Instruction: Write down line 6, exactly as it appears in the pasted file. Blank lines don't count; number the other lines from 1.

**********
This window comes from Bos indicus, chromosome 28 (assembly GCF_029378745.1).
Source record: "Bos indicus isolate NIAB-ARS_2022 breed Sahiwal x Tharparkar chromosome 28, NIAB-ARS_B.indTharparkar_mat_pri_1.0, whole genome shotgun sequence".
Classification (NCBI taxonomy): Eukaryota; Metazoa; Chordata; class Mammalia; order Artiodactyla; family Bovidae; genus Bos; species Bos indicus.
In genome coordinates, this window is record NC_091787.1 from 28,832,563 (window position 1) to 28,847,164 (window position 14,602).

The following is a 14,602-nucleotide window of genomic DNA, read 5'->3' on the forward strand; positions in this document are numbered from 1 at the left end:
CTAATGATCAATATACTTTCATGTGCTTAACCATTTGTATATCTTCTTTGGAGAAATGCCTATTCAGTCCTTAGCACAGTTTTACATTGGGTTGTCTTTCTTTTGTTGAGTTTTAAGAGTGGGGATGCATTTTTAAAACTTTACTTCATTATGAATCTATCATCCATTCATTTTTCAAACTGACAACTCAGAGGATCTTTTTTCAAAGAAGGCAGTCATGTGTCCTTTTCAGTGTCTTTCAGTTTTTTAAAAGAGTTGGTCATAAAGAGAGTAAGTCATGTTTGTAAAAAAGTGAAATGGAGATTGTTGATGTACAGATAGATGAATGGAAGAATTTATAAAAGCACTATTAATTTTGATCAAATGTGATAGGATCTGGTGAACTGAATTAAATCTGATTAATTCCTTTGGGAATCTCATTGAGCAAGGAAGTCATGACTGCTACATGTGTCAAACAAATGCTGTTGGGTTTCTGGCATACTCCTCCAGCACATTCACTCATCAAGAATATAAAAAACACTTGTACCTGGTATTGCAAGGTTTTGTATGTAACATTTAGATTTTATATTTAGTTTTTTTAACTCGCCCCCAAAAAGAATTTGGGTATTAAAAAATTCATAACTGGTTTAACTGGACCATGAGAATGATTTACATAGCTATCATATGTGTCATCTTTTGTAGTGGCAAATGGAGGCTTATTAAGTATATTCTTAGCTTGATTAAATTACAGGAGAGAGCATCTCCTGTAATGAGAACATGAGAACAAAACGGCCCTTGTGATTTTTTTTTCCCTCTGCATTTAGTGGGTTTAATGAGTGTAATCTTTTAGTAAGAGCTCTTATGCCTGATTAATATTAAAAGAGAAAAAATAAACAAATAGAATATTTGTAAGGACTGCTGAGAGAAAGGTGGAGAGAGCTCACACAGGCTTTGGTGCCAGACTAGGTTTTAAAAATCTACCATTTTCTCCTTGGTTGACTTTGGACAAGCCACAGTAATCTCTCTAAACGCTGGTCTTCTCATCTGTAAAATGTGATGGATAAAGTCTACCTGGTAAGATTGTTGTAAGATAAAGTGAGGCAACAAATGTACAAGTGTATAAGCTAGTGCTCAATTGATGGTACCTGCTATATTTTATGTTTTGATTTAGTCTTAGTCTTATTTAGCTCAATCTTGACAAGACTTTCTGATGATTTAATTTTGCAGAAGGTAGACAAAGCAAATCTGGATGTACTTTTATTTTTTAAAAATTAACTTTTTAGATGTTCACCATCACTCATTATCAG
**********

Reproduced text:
CTAATGATCAATATACTTTCATGTGCTTAACCATTTGTATATCTTCTTTGGAGAAATGCCTATTCAGTCCTTAGCACAGTTTTACATTGGGTTGTCTTTCTTTTGTTGAGTTTTAAGAGTGGGGATGCATTTTTAAAACTTTACTTCATTATGAATCTATCATCCATTCATTTTTCAAACTGACAACTCAGAGGATCTTTTTTCAAAGAAGGCAGTCATGTGTCCTTTTCAGTGTCTTTCAGTTTTTTAAAAGAGTTGGTCATAAAGAGAGTAAGTCATGTTTGTAAAAAAGTGAAATGGAGATTGTTGATGTACAGATAGATGAATGGAAGAATTTATAAAAGCACTATTAATTTTGATCAAATGTGATAGGATCTGGTGAACTGAATTAAATCTGATTAATTCCTTTGGGAATCTCATTGAGCAAGGAAGTCATGACTGCTACATGTGTCAAACAAATGCTGTTGGGTTTCTGGCATACTCCTCCAGCACATTCACTCATCAAGAATATAAAAAACACTTGTACCTGGTATTGCAAGGTTTTGTATGTAACATTTAGATTTTATATTTAGTTTTTTTAACTCGCCCCCAAAAAGAATTTGGGTATTAAAAAATTCATAACTGGTTTAACTGGACCATGAGAATGATTTACATAGCTATCATATGTGTCATCTTTTGTAGTGGCAAATGGAGGCTTATTAAGTATATTCTTAGCTTGATTAAATTACAGGAGAGAGCATCTCCTGTAATGAGAACATGAGAACAAAACGGCCCTTGTGATTTTTTTTTCCCTCTGCATTTAGTGGGTTTAATGAGTGTAATCTTTTAGTAAGAGCTCTTATGCCTGATTAATATTAAAAGAGAAAAAATAAACAAATAGAATATTTGTAAGGACTGCTGAGAGAAAGGTGGAGAGAGCTCACACAGGCTTTGGTGCCAGACTAGGTTTTAAAAATCTACCATTTTCTCCTTGGTTGACTTTGGACAAGCCACAGTAATCTCTCTAAACGCTGGTCTTCTCATCTGTAAAATGTGATGGATAAAGTCTACCTGGTAAGATTGTTGTAAGATAAAGTGAGGCAACAAATGTACAAGTGTATAAGCTAGTGCTCAATTGATGGTACCTGCTATATTTTATGTTTTGATTTAGTCTTAGTCTTATTTAGCTCAATCTTGACAAGACTTTCTGATGATTTAATTTTGCAGAAGGTAGACAAAGCAAATCTGGATGTACTTTTATTTTTTAAAAATTAACTTTTTAGATGTTCACCATCACTCATTATCAG